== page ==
Bitter, scrupulous honesty compels us to admit that Bikini Beach has an alarmingly defective screenplay; by which I do not mean "The script of Bikini Beach compares unfavorably to the script of Network", or something dumb like that, because fucking duh. I mean, even by the standards of the American International beach party movies, Bikini Beach has a broken script that fails at levels you wouldn't even assume it might fail. And yet, despite this, Bikini Beach is the best film of the series to that point, a welcome course-correction after the bland Muscle Beach Party, while largely copying the details of the genre-originating Beach Party with some very important redirected emphases. Basically, Bikini Beach is where the wacky musical comedy stylings of the beach movies, having fully exhausted itself after one (let alone two) entries, went for broke into the wide world of absurdity and surrealism. It's not as wholeheartedly deranged as some of its successors would be, but it's far, far stranger than either of its predecessors, and the bizarre energy thus generated makes it easily the most likable and arresting of the three, even if it's a complete flop even on the level of being a teen sex farce.

The action takes us to summer once again, with the gang - and after three films, they're comfortably "the gang", people you're excited to see again, people you kind of wish would stop hanging around, and all - returning to the same beach as before, presumably, though there never do seem to be the same features from film to film, and the small number of hangout spots that carried over between the first two movies are gone now. Nonetheless, a handful of lines make much too big a point of building intra-film continuity.

ANYWAY, IT'S SUMMER, and Frankie (Frankie Avalon) and Dee Dee (Annette Funicello) have apparently reached detente in their longstanding feud about relationship commitment, because she doesn't make a snarky comment about him marrying her even once. Indeed, Dee Dee seems a whole lot looser and more interesting this time, which makes it disappointing that she gets so little screentime. But there's a lot of story vying for attention, what with British music sensation Peter Royce Bentley* (also Avalon), better known by his stage name Potato Bug, having set up his summertime vacation on the same beach, and local business owner and newspaper publisher Harvey Huntington Honeywagon III (Keenan Wynn) deciding to throw all his influence at convincing the local populace that the teens are literally as primitive as his beloved chimp Clyde (Janos Prohaska), who can surf, drag-race, and dance as well as any of them. In this, Honeywagon meets with the surprisingly intense resistence of local non-teen Vivien Clements (Martha Hyer), though he gains an excruciatingly unwelcome ally in the body of incompetent biker gang leader Eric Von Zipper (Harvey Lembeck), back from whatever hole he'd been hiding in all through Muscle Beach Party, and being sufficient all by himself to make this film better than that one.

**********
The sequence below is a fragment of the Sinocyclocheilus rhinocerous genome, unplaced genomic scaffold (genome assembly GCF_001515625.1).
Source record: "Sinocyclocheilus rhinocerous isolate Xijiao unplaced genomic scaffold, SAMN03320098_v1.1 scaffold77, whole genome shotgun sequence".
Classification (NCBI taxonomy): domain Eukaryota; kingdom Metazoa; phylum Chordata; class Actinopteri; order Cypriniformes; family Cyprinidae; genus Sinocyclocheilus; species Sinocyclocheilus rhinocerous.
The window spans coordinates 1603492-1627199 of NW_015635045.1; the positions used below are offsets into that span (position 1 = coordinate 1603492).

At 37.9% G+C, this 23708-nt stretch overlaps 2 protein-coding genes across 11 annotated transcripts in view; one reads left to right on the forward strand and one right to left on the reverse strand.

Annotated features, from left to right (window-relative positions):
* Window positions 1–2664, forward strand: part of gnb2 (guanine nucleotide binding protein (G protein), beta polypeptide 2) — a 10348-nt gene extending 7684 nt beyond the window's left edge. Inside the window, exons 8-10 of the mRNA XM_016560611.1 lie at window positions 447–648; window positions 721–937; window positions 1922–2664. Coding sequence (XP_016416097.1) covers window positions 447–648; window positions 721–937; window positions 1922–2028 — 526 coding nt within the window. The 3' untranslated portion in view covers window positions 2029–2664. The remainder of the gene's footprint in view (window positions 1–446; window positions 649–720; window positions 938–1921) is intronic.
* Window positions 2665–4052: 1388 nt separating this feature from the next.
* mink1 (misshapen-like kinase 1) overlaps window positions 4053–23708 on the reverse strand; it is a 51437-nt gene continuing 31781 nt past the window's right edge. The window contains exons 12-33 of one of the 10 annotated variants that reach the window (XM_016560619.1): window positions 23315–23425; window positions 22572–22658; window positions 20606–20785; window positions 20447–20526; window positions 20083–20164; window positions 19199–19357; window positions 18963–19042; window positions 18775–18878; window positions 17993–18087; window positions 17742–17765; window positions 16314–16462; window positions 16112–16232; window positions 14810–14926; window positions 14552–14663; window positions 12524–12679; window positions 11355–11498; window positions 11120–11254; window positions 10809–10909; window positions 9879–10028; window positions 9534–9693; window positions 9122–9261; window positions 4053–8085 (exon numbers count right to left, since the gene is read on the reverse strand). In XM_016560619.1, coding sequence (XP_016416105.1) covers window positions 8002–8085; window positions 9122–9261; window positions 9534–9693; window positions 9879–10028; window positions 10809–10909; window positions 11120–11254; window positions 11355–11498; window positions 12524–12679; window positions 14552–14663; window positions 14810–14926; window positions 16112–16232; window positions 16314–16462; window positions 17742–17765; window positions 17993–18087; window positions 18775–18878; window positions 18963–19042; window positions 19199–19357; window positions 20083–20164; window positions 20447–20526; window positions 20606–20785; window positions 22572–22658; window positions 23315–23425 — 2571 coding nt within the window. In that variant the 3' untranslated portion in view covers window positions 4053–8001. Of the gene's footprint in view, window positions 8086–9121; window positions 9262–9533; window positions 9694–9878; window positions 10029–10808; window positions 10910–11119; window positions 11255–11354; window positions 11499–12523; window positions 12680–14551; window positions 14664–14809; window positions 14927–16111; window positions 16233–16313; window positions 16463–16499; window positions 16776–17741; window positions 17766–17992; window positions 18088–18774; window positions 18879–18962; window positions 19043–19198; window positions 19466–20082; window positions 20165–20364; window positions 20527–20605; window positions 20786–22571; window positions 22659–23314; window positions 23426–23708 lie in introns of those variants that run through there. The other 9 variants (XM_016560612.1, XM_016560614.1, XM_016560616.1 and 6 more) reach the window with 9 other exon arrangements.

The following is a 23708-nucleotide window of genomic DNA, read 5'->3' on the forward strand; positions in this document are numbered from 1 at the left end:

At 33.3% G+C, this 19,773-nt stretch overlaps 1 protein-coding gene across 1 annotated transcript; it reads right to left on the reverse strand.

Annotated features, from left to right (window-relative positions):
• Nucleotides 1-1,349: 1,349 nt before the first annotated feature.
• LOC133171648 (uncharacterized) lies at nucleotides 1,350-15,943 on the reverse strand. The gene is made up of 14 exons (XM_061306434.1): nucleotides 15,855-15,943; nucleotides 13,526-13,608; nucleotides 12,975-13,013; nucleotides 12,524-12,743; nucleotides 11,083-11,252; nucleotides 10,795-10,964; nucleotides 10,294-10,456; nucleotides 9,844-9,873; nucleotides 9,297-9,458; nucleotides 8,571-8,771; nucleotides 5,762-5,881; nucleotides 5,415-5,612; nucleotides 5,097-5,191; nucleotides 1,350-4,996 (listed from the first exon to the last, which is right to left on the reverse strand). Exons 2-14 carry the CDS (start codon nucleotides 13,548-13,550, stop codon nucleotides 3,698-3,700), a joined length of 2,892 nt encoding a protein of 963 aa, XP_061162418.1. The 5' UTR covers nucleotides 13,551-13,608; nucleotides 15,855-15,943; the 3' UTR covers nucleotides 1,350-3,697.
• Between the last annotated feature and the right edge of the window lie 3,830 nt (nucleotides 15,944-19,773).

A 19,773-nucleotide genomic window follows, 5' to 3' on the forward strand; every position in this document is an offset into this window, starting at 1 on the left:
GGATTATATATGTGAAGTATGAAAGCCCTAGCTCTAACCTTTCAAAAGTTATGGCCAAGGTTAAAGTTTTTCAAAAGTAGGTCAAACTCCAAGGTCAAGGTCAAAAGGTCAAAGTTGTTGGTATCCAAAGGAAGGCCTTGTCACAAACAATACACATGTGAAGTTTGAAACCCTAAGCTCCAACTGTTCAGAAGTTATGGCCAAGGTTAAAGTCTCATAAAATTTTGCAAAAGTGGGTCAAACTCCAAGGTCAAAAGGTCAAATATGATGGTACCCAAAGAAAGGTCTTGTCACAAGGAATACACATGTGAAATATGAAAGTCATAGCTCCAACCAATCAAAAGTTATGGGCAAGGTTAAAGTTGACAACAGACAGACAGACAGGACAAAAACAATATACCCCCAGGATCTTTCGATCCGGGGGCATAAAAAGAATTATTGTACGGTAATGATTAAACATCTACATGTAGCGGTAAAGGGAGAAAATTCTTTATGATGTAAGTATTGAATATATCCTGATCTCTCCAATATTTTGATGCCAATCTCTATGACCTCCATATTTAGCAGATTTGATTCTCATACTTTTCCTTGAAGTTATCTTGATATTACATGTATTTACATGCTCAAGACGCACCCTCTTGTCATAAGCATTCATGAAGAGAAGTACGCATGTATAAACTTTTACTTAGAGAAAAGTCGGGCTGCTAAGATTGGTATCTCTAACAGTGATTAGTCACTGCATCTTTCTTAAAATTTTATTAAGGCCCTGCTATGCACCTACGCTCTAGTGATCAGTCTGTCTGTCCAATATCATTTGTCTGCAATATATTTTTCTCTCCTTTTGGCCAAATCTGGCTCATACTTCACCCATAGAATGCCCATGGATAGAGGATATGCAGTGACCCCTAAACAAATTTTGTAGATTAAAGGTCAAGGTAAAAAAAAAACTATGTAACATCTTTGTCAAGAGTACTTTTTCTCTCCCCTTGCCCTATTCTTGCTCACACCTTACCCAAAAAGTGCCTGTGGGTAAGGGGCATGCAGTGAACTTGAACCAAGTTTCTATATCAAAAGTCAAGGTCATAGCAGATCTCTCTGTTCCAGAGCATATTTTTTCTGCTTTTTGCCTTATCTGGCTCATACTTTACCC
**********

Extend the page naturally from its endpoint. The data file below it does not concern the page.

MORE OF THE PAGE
So, here's what I mean by a defective script: Bikini Beach can't decide whether it's primarily about the venal Honeywagon, or the deliriously wacky Potato Bug and the resentment he engenders (for, obviously, he takes an immediate fancy to Dee Dee, setting up many Avalon vs. Avalon face-offs), and it really does not give any amount of a shit. Which is just as well, given that the film functions much better a series of comic moments than as a narrative with momentum and all, but it's still an immense drag on the film pretty much every time that Honeywagon and Clements - a meaner and far less culturally fascinating retread of the Robert Cummings/Dorothy Malone material from Beach Party - show up to pull focus from everything around them, all of it much more entertaining. The fact that Honeywagon's surname - a film industry nickname for portable toilets - is made such a constant source of delight for the screenwriting team of William Asher, Leo Townsend, and Robert Dillon tells us most of what we need to know about the overall level of sophistication with which this subplot is handled.